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Will DeMarco Murray Save The Cowboys' 2012 Season?

With DeMarco Murray's return to the lineup Cowboys' fans and football scribes have been hailing him as a savior, the man who can transform the Dallas offense and save the Cowboys' season. Such thinking appears to be a little premature.

Layne Murdoch

On Sunday night the Cowboys managed to revive a running game that had been on life support for the better part of the 2012 campaign. On its opening drive, Dallas ripped off impressive gains of 14 and eight yards; on the second possession, they added six- and seven-yard gainers. For Cowboys fans who had watched the team's painful attempts to run the ball in recent games, these gains, and others that followed, were a welcome sight. Most welcome? The player toting the rock was DeMarco Murray, who returned to the lineup after an extended six week hiatus.

The last time the Cowboys ran the ball with any effectiveness was the last time Murray was in the lineup. On October 14, you may recall, the Cowboys went to Baltimore and, using a bevy of backs, piled up a grand total of 227 rushing yards on 42 carries. The last time the Cowboys rushed for that many yards was Oct. 23, 2011, when Murray set the Cowboys' single-game rushing mark as Dallas ground out 294 yards against the Rams. Before that? It was the 251 rushing yards they hung on the Giants in the first-ever game at JerryWorld.

Looking at this, the conclusion can easily be drawn that Murray's return correlates directly to the return of the running game. During his absence, a gimpy Felix Jones was joined by a couple of limited UDFAs in the Dallas backfield, with unimpressive results. In the six games that Murray was out of the lineup, Dallas rushed for a paltry 63 yards a game, and averaged an appalling 2.99 yards per carry. Take away the first game against the Eagles, in which the Cowboys ran for 101 yards on 25 carries, and the averages come out to 53 yards a game and and 2.7 yards per carry. Its no surprise that, coming in to the contest, Dallas was last in the league in rushing.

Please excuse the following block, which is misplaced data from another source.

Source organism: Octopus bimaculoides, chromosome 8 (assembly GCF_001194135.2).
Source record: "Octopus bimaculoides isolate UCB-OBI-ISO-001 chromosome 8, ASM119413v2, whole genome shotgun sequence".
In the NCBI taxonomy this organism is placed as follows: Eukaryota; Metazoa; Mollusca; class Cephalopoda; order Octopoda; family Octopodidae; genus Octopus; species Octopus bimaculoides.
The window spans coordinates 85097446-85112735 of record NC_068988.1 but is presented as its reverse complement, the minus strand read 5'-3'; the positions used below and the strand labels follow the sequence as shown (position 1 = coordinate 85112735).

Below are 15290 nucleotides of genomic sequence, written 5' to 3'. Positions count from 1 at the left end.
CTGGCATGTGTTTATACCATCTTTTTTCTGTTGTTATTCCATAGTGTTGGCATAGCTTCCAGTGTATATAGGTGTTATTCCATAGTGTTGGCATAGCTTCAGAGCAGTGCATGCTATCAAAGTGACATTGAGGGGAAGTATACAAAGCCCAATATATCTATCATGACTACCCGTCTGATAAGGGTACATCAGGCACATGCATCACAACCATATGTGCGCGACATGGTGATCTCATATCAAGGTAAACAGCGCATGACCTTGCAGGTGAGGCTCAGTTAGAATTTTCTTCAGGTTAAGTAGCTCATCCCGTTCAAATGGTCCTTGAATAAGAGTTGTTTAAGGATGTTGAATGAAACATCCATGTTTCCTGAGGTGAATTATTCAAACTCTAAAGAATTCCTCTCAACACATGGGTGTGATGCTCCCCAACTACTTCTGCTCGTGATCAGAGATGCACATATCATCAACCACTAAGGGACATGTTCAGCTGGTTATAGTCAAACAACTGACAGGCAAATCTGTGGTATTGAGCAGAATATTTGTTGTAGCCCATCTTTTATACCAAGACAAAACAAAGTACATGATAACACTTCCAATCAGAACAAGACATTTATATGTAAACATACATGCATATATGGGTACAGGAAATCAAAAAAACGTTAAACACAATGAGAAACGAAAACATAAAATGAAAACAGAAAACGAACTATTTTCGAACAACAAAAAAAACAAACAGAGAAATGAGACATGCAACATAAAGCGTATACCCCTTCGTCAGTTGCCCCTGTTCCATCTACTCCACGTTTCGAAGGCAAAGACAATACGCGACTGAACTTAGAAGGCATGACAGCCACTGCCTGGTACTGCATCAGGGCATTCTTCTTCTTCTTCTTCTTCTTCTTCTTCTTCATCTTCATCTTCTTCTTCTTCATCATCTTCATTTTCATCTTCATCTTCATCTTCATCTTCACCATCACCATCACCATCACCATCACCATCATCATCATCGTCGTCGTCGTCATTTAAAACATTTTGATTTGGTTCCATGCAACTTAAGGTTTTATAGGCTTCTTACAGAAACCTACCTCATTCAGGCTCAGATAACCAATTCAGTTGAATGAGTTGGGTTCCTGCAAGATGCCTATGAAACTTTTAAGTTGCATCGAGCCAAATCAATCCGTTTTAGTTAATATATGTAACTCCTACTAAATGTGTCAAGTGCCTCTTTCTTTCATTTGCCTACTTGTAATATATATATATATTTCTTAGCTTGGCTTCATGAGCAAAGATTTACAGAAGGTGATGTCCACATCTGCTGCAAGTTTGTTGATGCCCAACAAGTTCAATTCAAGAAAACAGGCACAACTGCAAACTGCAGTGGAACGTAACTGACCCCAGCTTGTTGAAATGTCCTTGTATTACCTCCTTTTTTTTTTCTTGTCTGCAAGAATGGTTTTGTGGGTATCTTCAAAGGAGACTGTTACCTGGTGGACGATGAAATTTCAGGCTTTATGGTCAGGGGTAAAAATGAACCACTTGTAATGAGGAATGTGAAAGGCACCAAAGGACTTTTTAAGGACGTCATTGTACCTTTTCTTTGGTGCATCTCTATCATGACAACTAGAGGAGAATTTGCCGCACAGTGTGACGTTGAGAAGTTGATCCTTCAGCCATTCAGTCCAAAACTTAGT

We can see why Sunday night was such a relief, and why Murray's return, even if he's not fully recovered, was seen by Cowboys fans - and scribes - as a beacon of hope in an otherwise murky season. Soon after the game, ESPN NFC East blogging Czar Dan Graziano penned an encomium in which he proclaimed Murray to be the Cowboys "difference maker":

What was different about the Cowboys' offense on Sunday was the running back. And if you were still of the opinion that the Cowboys' running game could be the same with Felix Jones as it is with DeMarco Murray, this game had to have cured you....there were some runs that made you gasp as Murray showed off a power and speed combination that's been absent in the Cowboys' run game since early October.